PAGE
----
Sunday, February 07, 2010

Jeff Martin's tops in 2009

Jeff Martin lives in Tulsa, Oklahoma. He is the author of two books which are available for purchase online or at your local bookstore of choice: The Dog Ate My Nobel Prize and The Customer Is Always Wrong. He prefers to sit close to the screen and in the middle when watching a film in a theatre. He loves oatmeal and studying the architecture of bridges, such as the Mackinac Bridge in Michigan.

1. The Hurt Locker--usa--In the post-9/11 world there have been a number of decent films about the issues we are facing today.  But there was always something missing.  The message was usually strong, we knew what the filmmakers were trying to “say”.  But we weren’t having any fun.  And I don’t mean fun in the traditional sense.  Just fun in a cinematic sense, the kind of fun that makes time disappear.  Then along comes this film that manages to not only say more than any of its predecessors in this sub-genre, but it’s entertaining as hell. I saw this months ago and it’s still with me.  That says a lot.
2. Two Lovers--usa--I keep trying to spread the gospel of James Gray, but I don’t feel that the message is getting across.  This writer/director, responsible for what I consider four great films over the past 15+ years (Little Odessa, The Yards, We Own the Night, Two Lovers), just seems to be getting better and better.  At a mere 40 years of age, I am excited about what is to come.  His next is an adaptation of one of my favorite books of 2009, The Lost City of Z. This film, filled with quietly brilliant performances, wasn’t around for long in theaters. But do yourself a favor and rent it.  If you are a fan of the 1970’s golden age of American cinema, James Gray is one of the few carrying that torch. 

3. Fantastic Mr. Fox--usa--I get sucked in frequently by great trailers.  They get me excited and raise my expectations to what might be unrealistic levels.  I end up disappointed fairly often.  This was the case with Where the Wild Things Are.  I had a small bout of depression following that misfire.  The reason I get excited is because I crave a joyful experience that takes me somewhere for a couple of hours and leaves a smile on my face or a thought in my head.  No film did this better than Fantastic Mr. Fox in 2009.  Pure joy.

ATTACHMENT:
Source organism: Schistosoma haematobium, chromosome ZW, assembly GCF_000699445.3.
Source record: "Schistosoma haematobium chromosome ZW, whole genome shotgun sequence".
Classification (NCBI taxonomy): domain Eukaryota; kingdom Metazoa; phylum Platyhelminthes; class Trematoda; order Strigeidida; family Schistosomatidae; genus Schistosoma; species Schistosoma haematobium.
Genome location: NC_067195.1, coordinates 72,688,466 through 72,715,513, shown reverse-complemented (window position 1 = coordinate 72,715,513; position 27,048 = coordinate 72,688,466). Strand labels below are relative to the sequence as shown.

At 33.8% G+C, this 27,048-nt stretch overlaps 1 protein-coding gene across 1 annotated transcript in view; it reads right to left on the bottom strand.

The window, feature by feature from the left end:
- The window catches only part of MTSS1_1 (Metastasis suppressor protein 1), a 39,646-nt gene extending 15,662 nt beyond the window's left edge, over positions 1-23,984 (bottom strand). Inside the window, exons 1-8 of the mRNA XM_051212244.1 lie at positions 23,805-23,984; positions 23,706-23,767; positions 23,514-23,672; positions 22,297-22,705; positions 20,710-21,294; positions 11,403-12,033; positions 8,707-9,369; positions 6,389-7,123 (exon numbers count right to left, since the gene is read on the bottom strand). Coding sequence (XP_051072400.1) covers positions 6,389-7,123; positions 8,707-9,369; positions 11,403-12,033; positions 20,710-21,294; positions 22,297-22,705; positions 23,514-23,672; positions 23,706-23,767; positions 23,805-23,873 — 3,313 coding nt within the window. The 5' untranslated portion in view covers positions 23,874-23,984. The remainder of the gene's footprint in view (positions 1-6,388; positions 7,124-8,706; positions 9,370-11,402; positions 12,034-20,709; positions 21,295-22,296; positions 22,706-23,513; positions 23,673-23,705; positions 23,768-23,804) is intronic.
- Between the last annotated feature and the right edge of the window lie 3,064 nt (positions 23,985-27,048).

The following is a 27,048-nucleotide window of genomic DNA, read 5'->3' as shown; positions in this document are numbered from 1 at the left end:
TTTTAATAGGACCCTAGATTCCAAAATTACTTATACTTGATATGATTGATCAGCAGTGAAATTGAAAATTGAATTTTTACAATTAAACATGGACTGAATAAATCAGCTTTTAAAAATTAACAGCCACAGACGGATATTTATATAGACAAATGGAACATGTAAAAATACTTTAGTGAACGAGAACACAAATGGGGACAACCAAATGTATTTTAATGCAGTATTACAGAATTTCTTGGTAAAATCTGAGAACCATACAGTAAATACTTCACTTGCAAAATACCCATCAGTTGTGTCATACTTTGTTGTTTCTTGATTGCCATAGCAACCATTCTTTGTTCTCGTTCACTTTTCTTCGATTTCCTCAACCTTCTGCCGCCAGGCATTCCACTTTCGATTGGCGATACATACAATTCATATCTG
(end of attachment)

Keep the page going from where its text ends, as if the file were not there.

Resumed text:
4. The Tiger in the Snow--italy--This is the only film on my list not released in 2009 and arguably the biggest wtf pick on my list.  Not for me, but you’ve probably never heard of it, saw and hated it, or wouldn’t watch it in the first place.  The reason?  Roberto Begnini.  That crazy Italian of Life is Beautiful fame wrote, directed and stars in this little gem.  I didn’t plan to see this.  But one night, while flipping around, I caught the start of the film with the great Tom Waits singing his great tune “You Can Never Hold Back Spring”.  I was instantly intrigued.  The film just got better from there and touched me in a way I still can‘t explain. 

5. A Single Man--usa--I’ve heard the praise (Colin Firth is amazing) and the criticism (too flashy, over stylized). And both are correct.  Where Brokeback Mountain told a story of two men never able to break through the chains of society and be together, this film tells the tale from a new perspective.  And in the pain and loss displayed through Firth’s performance, enhanced by the best score of the year, this film is my pick for the best love story of 2009.  The grief felt real.  What more can you ask from such a film?

6. The Cove--usa--There’s no real way of explaining why this is such an important film.  If it doesn’t win the Oscar for best documentary, I won’t be shocked.  The Academy has a long and embarrassing history of overlooking the best in this category.  Crumb? Four Little Girls? Roger & Me? No, I won’t be surprised.  But few documentaries in recent years have deserved it as much.

7. Inglorious Basterds--usa--Personally, Quentin Tarantino annoys the hell out of me. He comes off a bit prick-ish and I get a little sick of the constant never-ending homage to something.  But I’ll be damned if he doesn’t write some of the best dialogue and interesting characters out there.  I like it in spite of myself.  Plus that opening scene on the farm, wow. 
8. A Serious Man--usa--The kind of film you can only make if it’s the follow-up project to a masterpiece like No Country for Old Men.  Blatantly un-commercial.  One character drains his neck throughout the film for goodness sake.  Thank God (the old testament one) for the Coens. 

9.  Moon--usa--The always-great Sam Rockwell + Silent Running/2001-style sci-fi = GOOD

10. Zombieland--usa--You can keep your Shaun of the Dead, I’ll keep Woody, Bill Murray and the eternal search for Twinkies.

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